From Rookie to Record Holder: Ayo Akinwolere on the Virtues of Open Water
“Globally there's an issue with fear of water, whether it be folklore or something else. That for me was the stem of what I wanted to work on in teaching people to swim."
“It's amazing how quickly my body gets used to that cold water.” Nigerian-born British-raised TV presenter Ayo Akinwolere tells Trippin, his face lighting up as he ardently discusses his record-breaking swim. Akinwolere took an unconventional route to become a world record holder. The Broadcaster of 15 years first began his journey in the water in 2011 at age 28. That same year he swam five miles across the deepest part of the ocean known to man, the Palau Trench, an 8000-metre deep section of the Pacific Ocean, earning him the world record title for the deepest location for an open water swim. Over the course of the three-and-a-half-hour endeavour, Akinwolere disproved popular myths in the west about Black people and our apparent inability to swim.
A decade later he is a board member of the Swimming Teachers Association and runs projects to get more people of colour in the water. In conversation, Akinwolere explains that “like anything you roll out in society, there needs to be a holistic nature to it. You need to educate yourself on culture. And this is what I want to try to get into the Swimming Teachers Association.” His culture-centric approach to swimming education feels like a breath of fresh air for an industry that often ignores the social factors that could affect individuals' dispositions towards bodies of water. “Globally there's an issue with fear of water, whether it be folklore or something else. That for me was the stem of what I wanted to work on in teaching people to swim. Get rid of the fear and then we can move forward”.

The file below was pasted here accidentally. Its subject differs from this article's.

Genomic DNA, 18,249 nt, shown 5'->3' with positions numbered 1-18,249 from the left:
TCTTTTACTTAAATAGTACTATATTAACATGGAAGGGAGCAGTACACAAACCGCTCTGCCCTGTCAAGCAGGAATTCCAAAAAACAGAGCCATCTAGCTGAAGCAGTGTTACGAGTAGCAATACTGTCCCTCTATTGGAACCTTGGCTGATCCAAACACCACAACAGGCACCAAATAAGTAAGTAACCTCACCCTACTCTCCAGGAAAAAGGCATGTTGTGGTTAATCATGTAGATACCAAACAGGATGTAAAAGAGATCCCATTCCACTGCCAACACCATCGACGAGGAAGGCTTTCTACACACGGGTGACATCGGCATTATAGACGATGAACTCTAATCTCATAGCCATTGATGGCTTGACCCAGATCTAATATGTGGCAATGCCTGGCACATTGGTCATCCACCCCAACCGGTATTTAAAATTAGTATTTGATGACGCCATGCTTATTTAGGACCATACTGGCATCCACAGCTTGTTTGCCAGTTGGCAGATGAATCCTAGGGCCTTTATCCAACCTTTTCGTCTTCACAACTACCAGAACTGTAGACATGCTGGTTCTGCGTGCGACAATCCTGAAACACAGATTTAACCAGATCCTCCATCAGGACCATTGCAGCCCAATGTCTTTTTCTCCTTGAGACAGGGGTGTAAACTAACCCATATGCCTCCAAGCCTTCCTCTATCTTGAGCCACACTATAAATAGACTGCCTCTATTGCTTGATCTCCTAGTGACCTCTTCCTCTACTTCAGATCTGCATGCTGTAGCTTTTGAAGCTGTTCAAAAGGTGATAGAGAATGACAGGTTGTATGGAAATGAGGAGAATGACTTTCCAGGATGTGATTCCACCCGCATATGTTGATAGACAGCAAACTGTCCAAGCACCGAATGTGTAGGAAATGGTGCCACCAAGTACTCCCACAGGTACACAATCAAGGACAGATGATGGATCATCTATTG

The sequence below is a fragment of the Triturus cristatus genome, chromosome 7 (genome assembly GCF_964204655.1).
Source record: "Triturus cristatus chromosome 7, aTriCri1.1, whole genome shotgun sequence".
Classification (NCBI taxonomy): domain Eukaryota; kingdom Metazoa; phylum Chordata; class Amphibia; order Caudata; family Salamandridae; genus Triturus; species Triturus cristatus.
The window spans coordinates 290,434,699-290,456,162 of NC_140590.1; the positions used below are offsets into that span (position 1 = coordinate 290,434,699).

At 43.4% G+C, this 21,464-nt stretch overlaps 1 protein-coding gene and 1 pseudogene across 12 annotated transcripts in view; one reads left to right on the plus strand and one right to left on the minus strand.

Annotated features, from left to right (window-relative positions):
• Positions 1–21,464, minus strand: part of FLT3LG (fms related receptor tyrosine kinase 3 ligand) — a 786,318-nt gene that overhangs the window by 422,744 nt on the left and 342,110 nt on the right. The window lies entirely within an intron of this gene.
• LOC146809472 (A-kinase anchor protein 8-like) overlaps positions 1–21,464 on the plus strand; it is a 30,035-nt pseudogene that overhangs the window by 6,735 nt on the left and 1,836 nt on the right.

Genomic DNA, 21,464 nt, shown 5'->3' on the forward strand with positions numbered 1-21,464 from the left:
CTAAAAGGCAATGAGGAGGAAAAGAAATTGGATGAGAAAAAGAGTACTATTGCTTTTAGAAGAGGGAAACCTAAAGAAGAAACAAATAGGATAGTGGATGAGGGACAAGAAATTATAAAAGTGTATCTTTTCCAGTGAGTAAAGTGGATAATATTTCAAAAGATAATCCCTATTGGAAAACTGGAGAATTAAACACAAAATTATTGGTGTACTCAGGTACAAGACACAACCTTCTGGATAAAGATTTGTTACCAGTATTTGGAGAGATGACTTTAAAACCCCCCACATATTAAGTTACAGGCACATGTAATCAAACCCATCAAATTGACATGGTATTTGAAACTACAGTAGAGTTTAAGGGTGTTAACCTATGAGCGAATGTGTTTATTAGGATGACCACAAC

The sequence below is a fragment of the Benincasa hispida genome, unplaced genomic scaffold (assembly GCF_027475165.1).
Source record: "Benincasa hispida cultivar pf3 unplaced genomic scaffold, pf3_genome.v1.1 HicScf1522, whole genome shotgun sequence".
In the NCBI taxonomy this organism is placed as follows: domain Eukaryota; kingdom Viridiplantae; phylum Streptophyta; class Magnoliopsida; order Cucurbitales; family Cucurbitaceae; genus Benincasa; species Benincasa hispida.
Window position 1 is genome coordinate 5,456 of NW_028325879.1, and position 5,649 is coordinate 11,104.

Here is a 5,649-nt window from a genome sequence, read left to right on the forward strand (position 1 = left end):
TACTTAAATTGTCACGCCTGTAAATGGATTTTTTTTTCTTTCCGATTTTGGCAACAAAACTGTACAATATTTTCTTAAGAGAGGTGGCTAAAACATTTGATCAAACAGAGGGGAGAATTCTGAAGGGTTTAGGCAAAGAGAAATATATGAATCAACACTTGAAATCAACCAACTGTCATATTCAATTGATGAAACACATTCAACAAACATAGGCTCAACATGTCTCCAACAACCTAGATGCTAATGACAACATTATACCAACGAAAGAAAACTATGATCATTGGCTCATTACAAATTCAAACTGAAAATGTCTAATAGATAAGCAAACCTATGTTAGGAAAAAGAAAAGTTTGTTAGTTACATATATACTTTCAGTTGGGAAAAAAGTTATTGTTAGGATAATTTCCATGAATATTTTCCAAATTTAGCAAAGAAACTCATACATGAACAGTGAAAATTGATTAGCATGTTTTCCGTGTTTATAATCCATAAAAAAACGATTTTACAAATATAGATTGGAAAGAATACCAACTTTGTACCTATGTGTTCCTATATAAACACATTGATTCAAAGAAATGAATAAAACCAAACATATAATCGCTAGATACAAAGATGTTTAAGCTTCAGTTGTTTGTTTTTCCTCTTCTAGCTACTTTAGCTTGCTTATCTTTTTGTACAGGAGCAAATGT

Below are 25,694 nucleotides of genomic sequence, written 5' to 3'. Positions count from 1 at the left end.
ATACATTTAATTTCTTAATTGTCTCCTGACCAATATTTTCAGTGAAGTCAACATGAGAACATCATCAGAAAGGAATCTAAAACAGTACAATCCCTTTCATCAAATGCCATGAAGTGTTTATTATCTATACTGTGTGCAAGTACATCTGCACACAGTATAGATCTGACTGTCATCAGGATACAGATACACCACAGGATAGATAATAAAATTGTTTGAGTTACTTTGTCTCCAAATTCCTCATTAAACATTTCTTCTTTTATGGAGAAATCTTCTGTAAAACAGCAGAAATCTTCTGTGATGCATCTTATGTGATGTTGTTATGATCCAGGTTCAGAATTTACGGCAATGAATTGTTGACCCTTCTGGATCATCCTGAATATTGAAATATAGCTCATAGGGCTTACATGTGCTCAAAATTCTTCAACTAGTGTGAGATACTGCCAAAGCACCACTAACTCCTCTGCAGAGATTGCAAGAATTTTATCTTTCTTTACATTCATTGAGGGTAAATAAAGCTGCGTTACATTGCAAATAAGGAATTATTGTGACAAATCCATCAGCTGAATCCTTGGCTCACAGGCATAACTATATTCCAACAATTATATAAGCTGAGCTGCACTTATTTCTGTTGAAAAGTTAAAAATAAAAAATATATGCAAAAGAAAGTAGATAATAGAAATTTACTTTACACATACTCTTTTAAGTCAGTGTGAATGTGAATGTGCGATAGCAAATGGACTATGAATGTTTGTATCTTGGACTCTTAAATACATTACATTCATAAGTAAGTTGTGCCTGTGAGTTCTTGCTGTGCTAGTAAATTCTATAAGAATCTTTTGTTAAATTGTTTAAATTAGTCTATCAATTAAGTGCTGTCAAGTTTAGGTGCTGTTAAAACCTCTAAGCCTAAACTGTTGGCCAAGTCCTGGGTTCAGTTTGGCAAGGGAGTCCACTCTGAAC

That fear is often what keeps us trudging one foot after the other inside our bubbles, our social confines, our carefully crafted sanctuaries. To Akinwolere the act of swimming is a necessary form of escapism from the mundane lives we often become accustomed to in adulthood. As he puts it “open water swims are a spiritual experience” there are noticeable improvements in people's lives “when they see they can exist in that space”. From his accounts, taking first-timers out to the open waters unlocks a deep and profound sense of freedom within them “They look back at their life in the city and think, oh my God, actually this is quite restricting. Even though I feel like I'm offered every freedom in the world, nature offers me the greatest freedom for free.” he tells us.
Though enthusiastic about the water, Akinwolere makes it a point to remind us of the dangers of open water swimming to novices. The history of segregation and the socio-economic restrictions created by racism and the climbing prices of pool memberships are not lost on him, he often speaks out against his local pool charging £11 a session. However, he encourages newcomers to begin training within the confines of a pool if they can. “It's harder to swim in a pool because there is no salt. So you're actually learning the hard way, but also in a much more manageable way,” he says.
In the end, the open waters are where Akinwolere’s heart remains, where he believes the real magic exists and he hopes to push more people to experience it. “It's about you understanding your body. Never push yourself beyond what you feel you can achieve. Like if you're ‘cold water swimming’ is literally just dipping your waist in and getting out, do it. It's a gradual progression. Don't just shove yourself in it, but once you do taste that Nirvana, I swear to God it's insane.”